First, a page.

IRS Releases Guidance for Retirement Plan Related Relief under the CARES Act
As discussed in our prior blog post, the Coronavirus Aid, Relief, and Economic Security Act (“CARES Act”) provides special relief provisions for individuals in relation to their retirement plans. The provisions of the CARES Act, however, created uncertainties for both plan administrators and individuals when dealing with the administration of their respective retirement plans. On June 22 and June 23, the IRS issued Notice 2020—50 and Notice 2020—51, respectively, which provide guidance related to treatment of coronavirus-related distributions and the 2020 waiver of required minimum distributions (“RMDs”). On July 17, the IRS issued News Release 2020—162 to remind individuals about the CARES Act relief related to RMDs.
Notice 2020-50: IRS Guidance on Coronavirus-Related Distributions
Notice 2020—50 expands the definition of a qualified individual (i.e. the individuals who are able to take advantage of the retirement plan-related relief provided under the CARES Act) and provides helpful guidance for reporting coronavirus-related distributions from retirement plans. As a reminder, a coronavirus-related distribution is a distribution from an eligible retirement plan to a Qualified Individual (defined below) between January 1, 2020, and December 30, 2020.
Definition of a Qualified Individual
As provided in an IRS News Release, the definition of qualified individual, as expanded under Notice 2020-50, is anyone who
- is diagnosed, or whose spouse or dependent is diagnosed, with the virus SARS-CoV-2 or the coronavirus disease 2019 (collectively, “COVID-19”) by a test approved by the Centers for Disease Control and Prevention (including a test authorized under the Federal Food, Drug, and Cosmetic Act); or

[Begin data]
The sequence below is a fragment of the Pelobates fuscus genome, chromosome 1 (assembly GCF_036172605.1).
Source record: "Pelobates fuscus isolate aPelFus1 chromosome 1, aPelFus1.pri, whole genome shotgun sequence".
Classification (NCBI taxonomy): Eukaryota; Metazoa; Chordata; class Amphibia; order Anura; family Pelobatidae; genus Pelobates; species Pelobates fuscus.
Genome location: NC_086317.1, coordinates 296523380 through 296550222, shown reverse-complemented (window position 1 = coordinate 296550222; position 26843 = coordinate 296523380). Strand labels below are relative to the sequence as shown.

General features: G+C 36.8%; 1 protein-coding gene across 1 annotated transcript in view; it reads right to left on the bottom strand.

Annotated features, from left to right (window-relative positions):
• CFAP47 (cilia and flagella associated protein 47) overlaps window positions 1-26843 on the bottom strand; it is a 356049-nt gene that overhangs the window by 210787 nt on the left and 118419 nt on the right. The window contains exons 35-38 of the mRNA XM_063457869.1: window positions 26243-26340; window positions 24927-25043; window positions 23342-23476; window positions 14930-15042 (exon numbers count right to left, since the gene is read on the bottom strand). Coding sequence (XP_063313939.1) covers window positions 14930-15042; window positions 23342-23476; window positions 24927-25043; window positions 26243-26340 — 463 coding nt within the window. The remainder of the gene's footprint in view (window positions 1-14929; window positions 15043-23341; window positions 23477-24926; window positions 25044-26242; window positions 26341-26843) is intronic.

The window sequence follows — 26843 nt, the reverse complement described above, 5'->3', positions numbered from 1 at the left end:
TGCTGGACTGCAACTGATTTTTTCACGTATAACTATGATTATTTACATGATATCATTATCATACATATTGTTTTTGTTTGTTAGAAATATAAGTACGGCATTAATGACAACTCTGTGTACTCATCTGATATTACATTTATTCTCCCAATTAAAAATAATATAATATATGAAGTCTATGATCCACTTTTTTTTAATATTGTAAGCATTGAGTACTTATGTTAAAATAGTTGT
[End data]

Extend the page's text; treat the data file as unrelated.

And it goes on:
- experiences adverse financial consequences as a result of the individual, the individual’s spouse, or a member of the individual’s household (that is, someone who shares the individual’s principal residence):
- being quarantined, being furloughed or laid off, or having work hours reduced due to COVID-19;
- being unable to work due to lack of childcare due to COVID-19;
closing or reducing hours of a business that they own or operate due to COVID-19;
- having pay or self-employment income reduced due to COVID-19; or
- having a job offer rescinded or start date for a job delayed due to COVID-19.
This expanded definition will allow more individuals to reap the benefits associated with receiving coronavirus-related distributions.
Reporting a Coronavirus-Related Distributions
For the Qualified Individual to receive favorable tax treatment, the Qualified Individual must report the distribution on his or her for Form 1040 (Individual Income Tax Return) (if applicable) and on Form 8915-E (Qualified 2020 Disaster Retirement Plan Distributions and Repayments) for 2020. Form 8915-E is expected to be available before the end of 2020. The favorable tax treatment includes the waiver of the 10-percent additional tax, the allowance of the pro-rata inclusion in income, and recontribution benefits. For more information on these benefits, please see our prior blog post.